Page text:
Distance Modulus is the difference between the apparent and absolute magnitudes. This can be obtained by combining the definition of absolute magnitude with an expression for the inverse square law and Pogson's relation. Using the distance modulus it is possible to establish a relationship between the absolute magnitude, M, of a star, its apparent magnitude, m, and its distance, d.

The inverse square law tells us that for a star at distance d (parsecs), with observed flux Fm, then its flux FM at 10 parsecs would be given by:

Equation 24 - Inverse Square Law for Flux

We can combine this with equation 23 above to give the distance modulus equation.

Equation 25 - Distance Modulus

If we measure a stars apparent magnitude, and its distance in parsecs is known, then we can determine the absolute magnitude and hence the luminosity of the star. If we know the stars absolute and apparent magnitudes we can use distance modulus to calculate the distance to the star. This equation is very powerful and will be used a great many times in upcoming tutorials.

The formula for calculating Absolute Magnitude within our galaxy is:

Equation 31 - Absolute Magnitude

Where D is the distance to the star in parsecs.


Barnard's Star lays 1.82 parsecs away and has an observed (apparent) magnitude of 9.54.

m - M = 5((log10 D)-1)
M = 9.54 * 5((log10 1.82)-1)
M = 9.54 - (-3.7)
M = 13.24

If Barnard's Star were to be moved to a distance of 10 parsecs from the Earth it would then have a magnitude of 13.24.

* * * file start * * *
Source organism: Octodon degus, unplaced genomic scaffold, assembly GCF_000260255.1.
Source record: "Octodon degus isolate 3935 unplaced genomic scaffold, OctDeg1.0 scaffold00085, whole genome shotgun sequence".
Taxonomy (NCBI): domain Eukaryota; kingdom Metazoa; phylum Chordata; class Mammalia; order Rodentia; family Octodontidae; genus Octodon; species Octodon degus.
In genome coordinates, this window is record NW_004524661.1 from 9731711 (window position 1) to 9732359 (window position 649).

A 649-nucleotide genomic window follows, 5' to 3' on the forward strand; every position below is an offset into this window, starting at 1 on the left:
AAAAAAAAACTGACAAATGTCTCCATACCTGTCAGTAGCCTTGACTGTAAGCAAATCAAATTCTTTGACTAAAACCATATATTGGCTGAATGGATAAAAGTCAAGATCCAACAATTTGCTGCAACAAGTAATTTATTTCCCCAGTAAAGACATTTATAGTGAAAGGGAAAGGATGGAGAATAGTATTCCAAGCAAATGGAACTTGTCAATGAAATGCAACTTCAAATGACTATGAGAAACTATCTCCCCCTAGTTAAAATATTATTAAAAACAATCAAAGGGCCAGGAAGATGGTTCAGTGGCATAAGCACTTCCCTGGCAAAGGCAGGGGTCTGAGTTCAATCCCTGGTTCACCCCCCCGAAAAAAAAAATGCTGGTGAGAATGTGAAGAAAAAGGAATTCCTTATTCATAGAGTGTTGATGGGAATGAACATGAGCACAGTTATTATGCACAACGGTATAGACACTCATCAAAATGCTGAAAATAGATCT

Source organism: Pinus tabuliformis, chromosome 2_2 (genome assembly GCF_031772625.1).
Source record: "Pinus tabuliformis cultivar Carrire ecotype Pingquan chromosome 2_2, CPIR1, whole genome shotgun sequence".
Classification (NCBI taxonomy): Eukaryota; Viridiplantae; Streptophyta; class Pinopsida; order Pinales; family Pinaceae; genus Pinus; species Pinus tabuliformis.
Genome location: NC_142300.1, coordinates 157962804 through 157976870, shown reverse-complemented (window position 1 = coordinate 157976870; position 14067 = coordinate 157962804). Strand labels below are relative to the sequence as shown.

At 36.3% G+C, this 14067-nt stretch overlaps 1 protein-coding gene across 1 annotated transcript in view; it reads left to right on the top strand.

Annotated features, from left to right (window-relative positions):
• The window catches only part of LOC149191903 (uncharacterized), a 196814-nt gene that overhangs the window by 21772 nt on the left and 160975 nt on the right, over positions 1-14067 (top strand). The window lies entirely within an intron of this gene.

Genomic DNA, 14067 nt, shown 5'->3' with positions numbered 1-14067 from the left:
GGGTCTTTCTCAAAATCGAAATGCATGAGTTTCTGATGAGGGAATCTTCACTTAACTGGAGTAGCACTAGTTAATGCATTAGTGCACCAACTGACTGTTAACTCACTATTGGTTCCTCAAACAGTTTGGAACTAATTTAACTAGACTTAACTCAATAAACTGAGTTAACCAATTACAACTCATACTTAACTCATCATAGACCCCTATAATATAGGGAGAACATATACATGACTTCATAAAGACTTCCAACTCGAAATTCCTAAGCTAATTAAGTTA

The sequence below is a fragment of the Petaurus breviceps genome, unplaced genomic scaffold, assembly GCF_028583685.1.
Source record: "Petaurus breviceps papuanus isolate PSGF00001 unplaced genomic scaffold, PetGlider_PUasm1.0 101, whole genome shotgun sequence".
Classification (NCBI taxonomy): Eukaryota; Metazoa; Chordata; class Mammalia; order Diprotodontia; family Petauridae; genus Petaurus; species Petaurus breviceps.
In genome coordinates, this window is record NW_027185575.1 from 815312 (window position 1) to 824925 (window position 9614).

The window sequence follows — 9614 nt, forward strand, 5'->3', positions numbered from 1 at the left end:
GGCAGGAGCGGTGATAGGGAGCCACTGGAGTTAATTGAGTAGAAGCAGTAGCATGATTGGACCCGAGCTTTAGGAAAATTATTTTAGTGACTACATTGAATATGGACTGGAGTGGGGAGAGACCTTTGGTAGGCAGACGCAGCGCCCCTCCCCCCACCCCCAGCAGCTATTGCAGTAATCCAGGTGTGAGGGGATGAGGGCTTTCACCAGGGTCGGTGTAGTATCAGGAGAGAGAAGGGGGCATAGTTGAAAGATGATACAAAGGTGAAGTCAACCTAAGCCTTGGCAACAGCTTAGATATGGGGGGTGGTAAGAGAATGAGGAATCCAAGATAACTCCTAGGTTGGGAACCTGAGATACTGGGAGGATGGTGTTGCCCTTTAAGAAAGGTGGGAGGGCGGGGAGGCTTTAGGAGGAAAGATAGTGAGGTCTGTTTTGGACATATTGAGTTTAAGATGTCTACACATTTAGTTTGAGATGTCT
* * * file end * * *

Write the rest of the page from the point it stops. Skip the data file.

If we already know both Apparent and Absolute magnitudes, it is possible to calculate the distance to the star:

d = 100.2(m - M + 5)

Using Barnard's Star again,

d = 100.2(9.54-13.24+5)
d = 100.26
d = 1.82 parsecs

Bolometric Magnitude

Another type of magnitude of interest to astronomers is the bolometric magnitude. So far the absolute and apparent magnitudes are based on the total visible energy radiated from the star. We know that not all of that energy is received on Earth since it is filtered out by our atmosphere.

Bolometric magnitude is a based on the flux throughout the entire electromagnetic spectrum. The term absolute bolometric magnitude is based specifically on the luminosity (or total rate of energy output) of the star. We will look at bolometric magnitudes in a later tutorial.

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Tim Trott

Tim is a professional software engineer, designer, photographer and astronomer from the United Kingdom. You can follow him on Twitter to get the latest updates.

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12 thoughts on “Apparent Magnitude, Absolute Magnitude and Distance”
  1. Gravatar